Contact lenses are clear, thin plastic disks that lie on the surface of the eye to correct vision, similar to eyeglasses. They can correct the same vision conditions as eyeglasses, but contacts require more care in handling. For patients with corneal transplants, keratoconus, or ocular trauma, contacts can be vital. Contact lenses are the first refractive surface for light rays entering the eye, causing a more precise focus. Not everyone can wear contact lenses. Contacts are either hard or soft: Hard contacts are rigid, gas-permeable lenses (called RGP) widely used when the cornea has significant stigmatism or when a person has allergies or forms protein deposits on the contacts. Soft lenses are generally more comfortable and come in several types: daily-wear, extended-wear, toric, and disposable-wear. Bifocal or multifocal contacts are available in either hard or soft versions. Many people view their world through contact lenses. They use contact lenses to correct near- and far-sightedness, astigmatism, and presbyopia (bifocals). Specialized fittings will determine which contacts will give the best vision and comfort.
UAB Ophthalmology has more than two dozen physicians, many of them named among the top doctors in their fields nationally. They are renowned for their advances in eye care, breaking through old ways of treating blinding eye diseases and revolutionizing many areas of ophthalmology.
Ophthalmology care at UAB is located in UAB Callahan Eye Hospital, one of the busiest eye hospitals in the country, where specialists work together to treat complex cases. The UAB Callahan Eye Hospital surgical suite houses nine operating rooms dedicated to eye surgery as well as a 24/7 Eye emergency room, which is the region’s only Level I Ocular Trauma Center. More than 15,000 surgeries are performed at UAB Callahan Eye Hospital each year, and we conduct more reconstructive eye surgeries than any other facility in the world. Patients come from around the nation to be treated for eye conditions at UAB.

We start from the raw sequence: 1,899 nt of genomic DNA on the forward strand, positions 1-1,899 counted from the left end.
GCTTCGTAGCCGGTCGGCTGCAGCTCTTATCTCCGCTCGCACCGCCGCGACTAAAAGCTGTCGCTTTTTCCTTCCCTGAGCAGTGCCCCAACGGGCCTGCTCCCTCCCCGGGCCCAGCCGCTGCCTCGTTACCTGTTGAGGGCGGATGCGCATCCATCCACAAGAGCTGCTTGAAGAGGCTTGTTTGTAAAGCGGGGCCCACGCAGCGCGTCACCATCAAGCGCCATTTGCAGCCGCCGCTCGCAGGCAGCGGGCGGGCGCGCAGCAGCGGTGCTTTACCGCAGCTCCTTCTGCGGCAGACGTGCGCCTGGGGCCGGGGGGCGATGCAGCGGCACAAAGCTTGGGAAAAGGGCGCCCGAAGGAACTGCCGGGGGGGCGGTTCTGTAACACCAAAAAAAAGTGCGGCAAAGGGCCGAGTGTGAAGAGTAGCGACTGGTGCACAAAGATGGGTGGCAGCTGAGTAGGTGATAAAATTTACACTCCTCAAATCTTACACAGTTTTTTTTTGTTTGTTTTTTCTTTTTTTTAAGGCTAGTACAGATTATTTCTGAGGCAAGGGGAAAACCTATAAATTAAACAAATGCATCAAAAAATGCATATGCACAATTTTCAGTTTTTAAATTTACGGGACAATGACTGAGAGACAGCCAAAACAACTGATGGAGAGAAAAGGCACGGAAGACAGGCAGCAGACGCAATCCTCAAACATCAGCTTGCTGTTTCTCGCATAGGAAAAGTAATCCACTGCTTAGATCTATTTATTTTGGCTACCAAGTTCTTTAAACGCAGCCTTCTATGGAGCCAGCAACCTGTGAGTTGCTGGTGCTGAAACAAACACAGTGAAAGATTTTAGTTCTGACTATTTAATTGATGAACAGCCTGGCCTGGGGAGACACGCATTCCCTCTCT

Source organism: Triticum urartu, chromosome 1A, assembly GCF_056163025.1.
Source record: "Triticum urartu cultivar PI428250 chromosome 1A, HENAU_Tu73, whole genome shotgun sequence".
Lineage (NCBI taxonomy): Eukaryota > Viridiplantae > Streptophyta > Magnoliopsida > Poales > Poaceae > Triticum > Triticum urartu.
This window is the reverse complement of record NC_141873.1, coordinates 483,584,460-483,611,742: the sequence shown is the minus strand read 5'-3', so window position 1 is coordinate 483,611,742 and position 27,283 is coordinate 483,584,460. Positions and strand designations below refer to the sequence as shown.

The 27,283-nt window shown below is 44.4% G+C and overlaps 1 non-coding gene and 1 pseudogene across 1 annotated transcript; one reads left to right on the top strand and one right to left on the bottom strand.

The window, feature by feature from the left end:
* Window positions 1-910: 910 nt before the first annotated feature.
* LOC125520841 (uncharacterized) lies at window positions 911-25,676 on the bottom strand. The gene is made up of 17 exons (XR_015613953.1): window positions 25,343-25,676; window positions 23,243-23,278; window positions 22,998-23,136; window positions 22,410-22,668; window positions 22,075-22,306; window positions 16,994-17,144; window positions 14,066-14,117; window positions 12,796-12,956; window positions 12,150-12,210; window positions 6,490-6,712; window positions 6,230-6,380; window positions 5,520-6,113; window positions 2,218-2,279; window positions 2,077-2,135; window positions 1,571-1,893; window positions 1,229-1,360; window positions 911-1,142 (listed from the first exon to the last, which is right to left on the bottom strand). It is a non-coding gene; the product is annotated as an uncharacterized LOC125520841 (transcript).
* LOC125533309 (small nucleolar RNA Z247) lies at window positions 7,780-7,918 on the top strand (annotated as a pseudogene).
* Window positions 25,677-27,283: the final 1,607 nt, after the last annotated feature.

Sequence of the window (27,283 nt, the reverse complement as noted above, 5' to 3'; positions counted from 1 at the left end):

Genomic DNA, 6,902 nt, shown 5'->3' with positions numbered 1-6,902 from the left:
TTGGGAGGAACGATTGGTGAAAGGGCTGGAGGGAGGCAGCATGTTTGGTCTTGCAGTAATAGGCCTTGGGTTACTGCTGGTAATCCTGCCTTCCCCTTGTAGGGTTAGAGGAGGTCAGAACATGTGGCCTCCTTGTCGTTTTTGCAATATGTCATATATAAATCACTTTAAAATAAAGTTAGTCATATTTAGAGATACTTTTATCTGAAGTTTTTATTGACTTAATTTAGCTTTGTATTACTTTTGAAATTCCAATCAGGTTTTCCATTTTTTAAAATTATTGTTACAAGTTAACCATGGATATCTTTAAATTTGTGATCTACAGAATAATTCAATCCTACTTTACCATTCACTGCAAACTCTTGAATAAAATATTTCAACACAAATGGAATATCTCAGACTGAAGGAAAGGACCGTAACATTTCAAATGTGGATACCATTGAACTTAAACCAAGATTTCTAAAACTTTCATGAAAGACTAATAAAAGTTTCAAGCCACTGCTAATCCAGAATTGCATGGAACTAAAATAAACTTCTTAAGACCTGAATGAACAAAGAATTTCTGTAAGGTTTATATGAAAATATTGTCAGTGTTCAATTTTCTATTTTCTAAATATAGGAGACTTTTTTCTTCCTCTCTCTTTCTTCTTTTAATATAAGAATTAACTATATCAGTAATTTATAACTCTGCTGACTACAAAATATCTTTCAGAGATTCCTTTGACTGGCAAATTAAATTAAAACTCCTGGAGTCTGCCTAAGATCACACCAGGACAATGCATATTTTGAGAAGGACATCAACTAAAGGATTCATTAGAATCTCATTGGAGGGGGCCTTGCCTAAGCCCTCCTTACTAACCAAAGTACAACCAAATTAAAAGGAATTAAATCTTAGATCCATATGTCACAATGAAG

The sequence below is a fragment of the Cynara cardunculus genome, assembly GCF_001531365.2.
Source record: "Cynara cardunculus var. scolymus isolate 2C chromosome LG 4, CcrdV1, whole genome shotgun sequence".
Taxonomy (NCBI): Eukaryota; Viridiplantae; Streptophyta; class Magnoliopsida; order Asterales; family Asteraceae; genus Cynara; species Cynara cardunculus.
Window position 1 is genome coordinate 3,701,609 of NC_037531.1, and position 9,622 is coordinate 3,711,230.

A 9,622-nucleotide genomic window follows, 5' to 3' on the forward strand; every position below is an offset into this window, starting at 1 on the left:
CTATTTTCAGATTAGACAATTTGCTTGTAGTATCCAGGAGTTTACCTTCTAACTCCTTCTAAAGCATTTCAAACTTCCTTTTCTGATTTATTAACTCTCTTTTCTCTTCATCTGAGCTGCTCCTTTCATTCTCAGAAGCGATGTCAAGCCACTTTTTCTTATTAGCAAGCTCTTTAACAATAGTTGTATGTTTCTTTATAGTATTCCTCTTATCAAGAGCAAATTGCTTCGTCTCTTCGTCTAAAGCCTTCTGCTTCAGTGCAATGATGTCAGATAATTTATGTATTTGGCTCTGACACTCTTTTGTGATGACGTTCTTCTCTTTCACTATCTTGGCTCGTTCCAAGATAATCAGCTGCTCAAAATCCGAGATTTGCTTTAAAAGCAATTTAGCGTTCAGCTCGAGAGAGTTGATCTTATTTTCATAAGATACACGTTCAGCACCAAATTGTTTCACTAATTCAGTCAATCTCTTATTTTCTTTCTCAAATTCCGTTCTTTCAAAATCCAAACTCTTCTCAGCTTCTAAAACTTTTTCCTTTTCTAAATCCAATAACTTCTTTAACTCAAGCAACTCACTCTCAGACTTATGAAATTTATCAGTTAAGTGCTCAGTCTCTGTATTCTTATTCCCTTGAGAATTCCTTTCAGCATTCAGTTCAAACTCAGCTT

The UAB Center for Low Vision Rehabilitation works with patients to maximize vision and provides services such as orientation and mobility, occupational therapy, and support groups for patients dealing with vision loss or impairment.
Through ongoing research and clinical trials, UAB continues to make great strides in the field of ophthalmology. In addition to our physicians, we have a team of vision scientists who are fully dedicated to researching causes, preventions, and cures for eye diseases such as diabetic retinopathy, glaucoma, and macular degeneration. Many UAB ophthalmologists have received funding from prestigious research organizations and institutions and collaborate in clinical care to deliver the latest in scientific discovery to our patients.
Find a Provider to Schedule an Appointment
Are you a Physician or Provider?
24-Hour Consultation Referral Services
Speak to your physician about your options and browse the link below for more information
Featured HighlightsView All News
November 30, 2023
November 29, 2023
November 21, 2023
Latest NewsView All News
Eclipses 101: Ways to stay safe and enjoy
October 10, 2023
Eye injuries in children increase during summer months. Here’s how to prevent them.
June 6, 2023
Keep your eyes, skin, muscles and joints injury-free this spring with these yardwork safety tips
April 12, 2023
UAB Callahan Eye opens new clinic in Homewood
February 1, 2023
Type 1 diabetes: Maintaining the enzyme ACE2 in the gut prevents diabetic blindness
January 13, 2023